The end of summer marks a time of abundance and to local growers it is a time for harvest. In Peterborough, September is designated Local Food Month and from fall fairs to festivals in the park, this month is filled with events to support local farmers.
Strengthening our urban and rural connection to food allows us to become more aware of the cycle of food.
For most of us, this includes thinking about where our food comes from — but have you ever thought about what happens after we throw food away?
In Canada, nearly half of our food waste comes from households, from uneaten leftovers, untouched fruits and vegetables, and food that is “bought and forgot”. All this wasted food adds up in the environment.
“The amount of land, water, and labour resources devoted to growing precious food, only to have 40 per cent of it treated as garbage, is abhorrent in this era of exploding populations and diminishing resources,” explains Virginia Swinson, Waste Diversion Section Manager with the City of Peterborough. “The willful wasting of food must no longer be condoned and tolerated.”
Food waste has a large price tag for the environment and the economy. Landfills are running out of space, especially for preventable waste. When food is left to rot, like at a landfill, it emits methane gas, a greenhouse gas that warms the planet about 30 times as much as carbon dioxide.
Each household in our community spends approximately $1,500 per year on food that gets thrown out. That means that for every six bags of groceries you purchase, one is being thrown away!
“Unlike many other problems in the world, we as individuals have the ability to change this appalling statistic,” says Swinson.
Several community organizations have come together to take action in order to create awareness around this important issue; Peterborough Public Health, City of Peterborough, County of Peterborough, GreenUP, Sustainable Peterborough, and Nourish will be hosting a food waste event for local food month.
The “Food … too good to waste” event takes place on Thursday, September 27th at 7 p.m.. Join us at Peterborough Public Health at 185 King Street in downtown Peterborough to explore the impact of wasted food on our community, economy, and environment. Guest speakers will share their perspectives on food waste, both locally and provincially.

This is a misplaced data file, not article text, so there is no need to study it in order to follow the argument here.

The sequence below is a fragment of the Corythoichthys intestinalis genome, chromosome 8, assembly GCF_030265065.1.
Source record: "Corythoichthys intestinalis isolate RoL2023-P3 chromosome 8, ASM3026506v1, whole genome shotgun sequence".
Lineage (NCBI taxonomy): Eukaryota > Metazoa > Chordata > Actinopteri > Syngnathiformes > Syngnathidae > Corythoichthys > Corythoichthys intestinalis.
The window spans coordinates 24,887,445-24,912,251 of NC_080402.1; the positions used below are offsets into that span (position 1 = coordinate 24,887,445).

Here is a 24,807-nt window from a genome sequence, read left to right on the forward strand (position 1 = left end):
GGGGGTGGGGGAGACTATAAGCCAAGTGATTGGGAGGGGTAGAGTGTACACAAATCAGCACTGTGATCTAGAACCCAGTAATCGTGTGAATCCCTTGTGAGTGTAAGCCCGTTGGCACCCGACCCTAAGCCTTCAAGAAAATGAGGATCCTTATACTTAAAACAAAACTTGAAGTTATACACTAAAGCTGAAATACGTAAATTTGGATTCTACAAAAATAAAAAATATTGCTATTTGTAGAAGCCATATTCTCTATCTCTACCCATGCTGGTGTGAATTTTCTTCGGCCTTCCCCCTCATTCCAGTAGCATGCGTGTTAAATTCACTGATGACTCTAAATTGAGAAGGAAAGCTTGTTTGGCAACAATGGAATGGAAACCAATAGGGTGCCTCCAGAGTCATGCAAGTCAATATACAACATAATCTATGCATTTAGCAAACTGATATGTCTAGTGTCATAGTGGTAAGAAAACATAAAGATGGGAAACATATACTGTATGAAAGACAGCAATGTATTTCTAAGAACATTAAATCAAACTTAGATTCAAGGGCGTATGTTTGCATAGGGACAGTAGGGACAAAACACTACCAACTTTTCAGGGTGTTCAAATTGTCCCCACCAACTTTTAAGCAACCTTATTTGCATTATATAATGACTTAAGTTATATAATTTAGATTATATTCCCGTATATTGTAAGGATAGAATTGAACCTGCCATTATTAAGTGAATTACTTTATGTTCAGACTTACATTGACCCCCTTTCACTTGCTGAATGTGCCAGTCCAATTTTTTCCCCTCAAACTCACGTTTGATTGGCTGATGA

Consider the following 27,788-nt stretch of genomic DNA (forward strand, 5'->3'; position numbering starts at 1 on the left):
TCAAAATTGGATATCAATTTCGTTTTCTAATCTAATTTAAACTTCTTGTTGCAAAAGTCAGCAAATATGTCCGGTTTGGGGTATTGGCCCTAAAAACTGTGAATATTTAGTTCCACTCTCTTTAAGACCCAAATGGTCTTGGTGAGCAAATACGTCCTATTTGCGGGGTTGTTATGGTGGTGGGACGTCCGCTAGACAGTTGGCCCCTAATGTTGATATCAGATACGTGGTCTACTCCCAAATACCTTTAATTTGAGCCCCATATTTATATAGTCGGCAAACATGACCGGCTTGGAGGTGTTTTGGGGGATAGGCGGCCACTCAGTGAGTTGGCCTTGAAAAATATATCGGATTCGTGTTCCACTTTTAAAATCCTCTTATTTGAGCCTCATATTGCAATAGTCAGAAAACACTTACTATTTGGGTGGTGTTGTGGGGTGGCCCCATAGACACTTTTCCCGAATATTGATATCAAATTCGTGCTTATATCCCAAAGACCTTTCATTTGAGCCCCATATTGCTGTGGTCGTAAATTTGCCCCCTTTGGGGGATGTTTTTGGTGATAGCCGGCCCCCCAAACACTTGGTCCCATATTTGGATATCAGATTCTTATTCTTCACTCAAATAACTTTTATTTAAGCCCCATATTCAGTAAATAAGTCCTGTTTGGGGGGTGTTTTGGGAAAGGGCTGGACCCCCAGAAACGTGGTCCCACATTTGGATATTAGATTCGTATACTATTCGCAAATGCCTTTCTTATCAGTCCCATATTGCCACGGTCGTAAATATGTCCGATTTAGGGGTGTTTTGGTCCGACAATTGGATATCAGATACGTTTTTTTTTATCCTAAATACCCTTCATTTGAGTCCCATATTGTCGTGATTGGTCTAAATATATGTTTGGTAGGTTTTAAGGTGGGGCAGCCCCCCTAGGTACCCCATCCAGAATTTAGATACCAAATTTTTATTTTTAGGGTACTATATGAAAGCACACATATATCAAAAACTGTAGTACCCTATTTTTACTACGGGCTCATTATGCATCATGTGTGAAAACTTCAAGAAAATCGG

There are several steps each of us can take to avoid wasting food.
“It starts with each and every one of us adjusting our shopping and eating habits,” Swinson says.
Meal planning and proper food storage are two skills we can all acquire to stop wasted food, save money, and be healthier.
According to Luisa Magalhaes, Registered Dietitian with Peterborough Public Health:
“When you plan, shop for, prepare, and eat meals made with whole foods, instead of convenience food, you get more vitamins, minerals, fibre, protein, and healthy fats along with less fried foods or added sugar and salt.”
Here are some tips to get you started reducing your food waste:
When shopping, bring a list and try to stick to it. It’s easy to get caught up in deals especially at big box stores, but remind yourself and your stomach of what you can actually consume that week.
Plan it Out
Start out simple and make a grocery list. This will set you up for success when trying to meal plan for the first time. Take time each week to make a meal plan (this could also include enjoying a cup of coffee or glass of wine). Get the whole family involved, try new recipes, or plan theme nights to make meal-planning fun instead of a chore.
Love your Leftovers
Plan for leftovers when preparing a dinner. Learn to cook the leftovers in a new way if they don’t seem appetizing the second time around. An easy way to stay healthy during the busy workweek is to plan for a second meal while cooking. We are less likely to grab something on the go, which is likely to be unhealthy, if we have planned ahead and brought a lunch. The bonus is, kids can enjoy a thermos full of warm lunch!
Store Food Properly
Keep track of what’s in your fridge when unloading new groceries. Make sure that older items get eaten first before opening something new. There are many resources and containers that can help you store certain vegetables and fruit. Do some research to get the most out of your food.
The “Food … too good to waste” event hopes to educate and inspire change around food waste in our community. For more information about the event or for further resources on avoiding food waste, please visit www.foodinpeterborough.ca.